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US Inflation and News Update
Consumer Price Index (CPI)
Annual inflation fell from 9.1% in June to 8.5% in July. 8.5% is still a 40-year high, but after 9.1% it’s at least a movement in the right direction. Most of the change came from gas and energy prices falling.
Global gas prices have fallen by about 25% during the summer after a spike following the start of war in Ukraine. Global Brent crude prices have fallen over that same period by about 20% as well. That’s good news and helps everyone at the pump, so to say.
It’s likely that energy prices are just normalizing after the initial Ukraine War fear and could spike back up if things worsen. Indeed Russia is reducing energy supplies to Europe as I write this and halting supplies via the Nord Stream pipeline for unexpected maintenance (again). So, the situation is still very volatile.
Even in normal times, the volatility of energy prices is one reason the Fed doesn’t usually look at them when looking at “inflation”. The thinking is precisely that they swing too much – i.e., are too “noisy” – to be a reliable indicator of the inflationary implications of Fed policy. So, while good news for us as consumers, this top-line CPI number didn’t say anything about the Fed’s inflation fight.
Indeed, while energy prices fell during the summer, they are still over 40% higher than last year. But let’s be gracious. If they continue to fall over the coming month or two, it will be a trend and a good one at that.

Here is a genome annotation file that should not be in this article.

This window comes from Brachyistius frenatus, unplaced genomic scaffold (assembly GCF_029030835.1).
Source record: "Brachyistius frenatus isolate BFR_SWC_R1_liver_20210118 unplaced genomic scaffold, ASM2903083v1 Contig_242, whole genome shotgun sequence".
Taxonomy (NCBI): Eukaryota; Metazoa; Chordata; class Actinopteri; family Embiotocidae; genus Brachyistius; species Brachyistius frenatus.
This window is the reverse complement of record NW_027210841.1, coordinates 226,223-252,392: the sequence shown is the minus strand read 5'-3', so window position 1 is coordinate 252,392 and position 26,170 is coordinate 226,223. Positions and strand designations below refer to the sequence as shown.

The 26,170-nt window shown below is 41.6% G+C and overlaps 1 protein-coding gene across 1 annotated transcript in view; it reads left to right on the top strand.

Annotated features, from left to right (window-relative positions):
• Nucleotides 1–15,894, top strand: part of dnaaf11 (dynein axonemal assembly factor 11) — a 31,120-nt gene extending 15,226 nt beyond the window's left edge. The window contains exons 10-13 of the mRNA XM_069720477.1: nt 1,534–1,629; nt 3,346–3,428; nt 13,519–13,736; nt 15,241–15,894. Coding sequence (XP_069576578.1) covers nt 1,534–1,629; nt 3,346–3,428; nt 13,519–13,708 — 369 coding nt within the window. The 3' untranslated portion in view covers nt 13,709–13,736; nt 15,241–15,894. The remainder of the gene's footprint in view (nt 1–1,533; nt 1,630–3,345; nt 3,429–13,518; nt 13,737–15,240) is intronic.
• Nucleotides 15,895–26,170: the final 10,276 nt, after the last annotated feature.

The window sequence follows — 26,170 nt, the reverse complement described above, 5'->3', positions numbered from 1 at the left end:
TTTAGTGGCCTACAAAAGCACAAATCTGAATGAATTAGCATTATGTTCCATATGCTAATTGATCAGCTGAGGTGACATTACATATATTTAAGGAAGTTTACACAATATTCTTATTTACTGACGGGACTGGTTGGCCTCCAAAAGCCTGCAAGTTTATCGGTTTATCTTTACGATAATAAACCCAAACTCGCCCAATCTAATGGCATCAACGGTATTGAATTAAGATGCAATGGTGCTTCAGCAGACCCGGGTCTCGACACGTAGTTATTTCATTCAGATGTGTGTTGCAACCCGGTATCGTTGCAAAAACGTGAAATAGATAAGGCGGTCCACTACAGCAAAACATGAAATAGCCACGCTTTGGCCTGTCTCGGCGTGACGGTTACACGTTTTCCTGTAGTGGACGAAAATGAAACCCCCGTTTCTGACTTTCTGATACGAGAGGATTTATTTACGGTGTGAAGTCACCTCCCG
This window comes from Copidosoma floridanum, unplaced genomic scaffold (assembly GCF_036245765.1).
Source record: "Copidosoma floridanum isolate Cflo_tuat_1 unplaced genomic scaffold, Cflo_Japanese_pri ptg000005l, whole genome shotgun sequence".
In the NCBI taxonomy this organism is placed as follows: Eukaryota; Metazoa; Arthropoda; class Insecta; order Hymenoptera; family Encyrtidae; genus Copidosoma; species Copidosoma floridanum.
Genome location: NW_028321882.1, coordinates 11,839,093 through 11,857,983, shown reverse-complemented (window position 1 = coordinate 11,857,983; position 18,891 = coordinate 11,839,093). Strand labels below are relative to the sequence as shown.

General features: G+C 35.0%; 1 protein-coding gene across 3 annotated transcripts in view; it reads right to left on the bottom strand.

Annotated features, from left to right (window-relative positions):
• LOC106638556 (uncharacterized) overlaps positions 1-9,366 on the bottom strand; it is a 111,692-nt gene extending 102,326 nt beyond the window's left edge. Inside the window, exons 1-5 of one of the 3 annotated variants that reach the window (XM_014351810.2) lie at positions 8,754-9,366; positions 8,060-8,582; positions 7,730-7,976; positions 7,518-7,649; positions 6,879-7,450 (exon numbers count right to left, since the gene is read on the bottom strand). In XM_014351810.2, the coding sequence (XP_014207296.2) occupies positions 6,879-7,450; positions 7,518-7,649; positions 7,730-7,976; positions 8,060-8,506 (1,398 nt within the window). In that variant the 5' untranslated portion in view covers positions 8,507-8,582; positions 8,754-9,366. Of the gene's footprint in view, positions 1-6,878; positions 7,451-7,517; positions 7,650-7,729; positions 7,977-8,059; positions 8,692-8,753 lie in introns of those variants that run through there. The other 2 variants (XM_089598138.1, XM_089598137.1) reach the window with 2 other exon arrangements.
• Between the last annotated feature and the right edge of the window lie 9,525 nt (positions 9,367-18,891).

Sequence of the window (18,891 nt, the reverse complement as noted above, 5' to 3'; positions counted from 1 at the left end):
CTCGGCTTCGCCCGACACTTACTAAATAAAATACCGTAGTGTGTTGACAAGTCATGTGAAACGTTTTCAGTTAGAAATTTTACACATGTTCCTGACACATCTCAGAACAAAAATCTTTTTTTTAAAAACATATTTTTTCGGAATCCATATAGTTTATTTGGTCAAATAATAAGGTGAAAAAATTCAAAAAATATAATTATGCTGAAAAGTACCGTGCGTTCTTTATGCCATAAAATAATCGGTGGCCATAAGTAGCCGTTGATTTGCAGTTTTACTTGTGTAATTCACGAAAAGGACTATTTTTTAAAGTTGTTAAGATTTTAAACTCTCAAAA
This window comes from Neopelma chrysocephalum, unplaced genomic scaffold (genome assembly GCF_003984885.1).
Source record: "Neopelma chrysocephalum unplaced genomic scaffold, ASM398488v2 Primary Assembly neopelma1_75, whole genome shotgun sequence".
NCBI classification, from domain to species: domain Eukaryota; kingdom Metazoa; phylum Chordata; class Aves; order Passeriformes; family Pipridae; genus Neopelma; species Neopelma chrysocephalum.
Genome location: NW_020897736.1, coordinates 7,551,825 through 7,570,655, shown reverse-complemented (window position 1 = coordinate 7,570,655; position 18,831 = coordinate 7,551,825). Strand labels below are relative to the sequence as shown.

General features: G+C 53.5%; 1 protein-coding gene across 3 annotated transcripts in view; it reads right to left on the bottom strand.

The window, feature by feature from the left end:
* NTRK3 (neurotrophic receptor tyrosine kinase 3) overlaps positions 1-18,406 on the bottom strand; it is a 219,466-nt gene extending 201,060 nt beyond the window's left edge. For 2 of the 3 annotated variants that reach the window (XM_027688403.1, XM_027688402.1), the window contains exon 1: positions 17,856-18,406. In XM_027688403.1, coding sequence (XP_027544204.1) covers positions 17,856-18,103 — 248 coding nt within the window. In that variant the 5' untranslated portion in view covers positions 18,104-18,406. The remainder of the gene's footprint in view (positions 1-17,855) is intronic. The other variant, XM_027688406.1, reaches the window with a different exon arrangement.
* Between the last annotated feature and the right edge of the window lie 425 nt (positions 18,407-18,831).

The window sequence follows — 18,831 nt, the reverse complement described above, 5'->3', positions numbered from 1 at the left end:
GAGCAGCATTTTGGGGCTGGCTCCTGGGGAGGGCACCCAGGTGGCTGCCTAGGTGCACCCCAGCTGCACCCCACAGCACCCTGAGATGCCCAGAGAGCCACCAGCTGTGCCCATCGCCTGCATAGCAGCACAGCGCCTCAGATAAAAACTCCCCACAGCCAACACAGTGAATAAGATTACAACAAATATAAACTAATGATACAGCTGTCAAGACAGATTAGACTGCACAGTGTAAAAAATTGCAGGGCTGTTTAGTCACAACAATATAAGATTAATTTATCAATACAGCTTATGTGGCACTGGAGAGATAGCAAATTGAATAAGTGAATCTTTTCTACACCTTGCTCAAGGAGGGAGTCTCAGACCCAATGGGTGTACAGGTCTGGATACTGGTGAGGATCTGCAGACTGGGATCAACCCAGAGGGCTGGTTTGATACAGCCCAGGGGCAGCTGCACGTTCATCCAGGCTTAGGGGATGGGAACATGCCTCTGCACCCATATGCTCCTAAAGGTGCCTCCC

Painful Inflation and Core Inflation
Annual inflation for people’s groceries – the BLS’s “Food at home” category – was 13.1%. That’s still very painful. Food at home prices have risen 1-1.5% each month this year and the July increase was 1.3%. They show no sign of cooling off at all.
In addition to energy prices, the Fed considers food prices too volatile or noisy as well. The Fed prefers a “core” number that excludes both food and energy. That core number did improve this month.
Annual inflation for the Fed’s core inflation measure – “All items less food and energy” – was 5.9%. That is down from the 6.4% in June and that, if anything, is an indication that the Fed’s anti-inflation policies are having an effect. The decline was largely driven by a decline in the monthly prices for “Used cars and trucks” (-0.4%), “Apparel” (-0.1%) and “Transportation services” (-0.5%).
I don’t know much about apparel and transportation services, but I do know used car prices spiked during Covid due largely to supply chain problems causing shortages in new car production. Hopefully this month’s report was an early sign of that market normalizing.
The FRED graph shows the overall inflation rate in blue and the Fed’s core measure in red. The core number peaked in March and has been declining a little each month. The Fed’s target for that number is 2%. It’s still at 5.9% so we aren’t there yet, but it looks like it’s moving in the right direction and that headline inflation (the blue line) is slowly starting to follow as well.
Let’s keep our fingers crossed and watch for next month’s number.
Producer Price Index
The Producer Price Index was released August 11th, and was even more positive than the CPI report. This measures the inflation of the prices that producers, i.e., companies, pay to buy their inputs. It was 10-11% all yearlong and most estimates thought it would stay there.
It was 9.8%! That’s a huge drop considering it had been 11.2 in April, 11.1 in May, then 11.3 in June and… 9.8 in July! That was good news.
Again, the big driver was energy which dropped 9% over the month and is an important input for most businesses. If it persists, it means companies will have a little less pressure to raise their prices. And that feeds into less consumer price inflation eventually.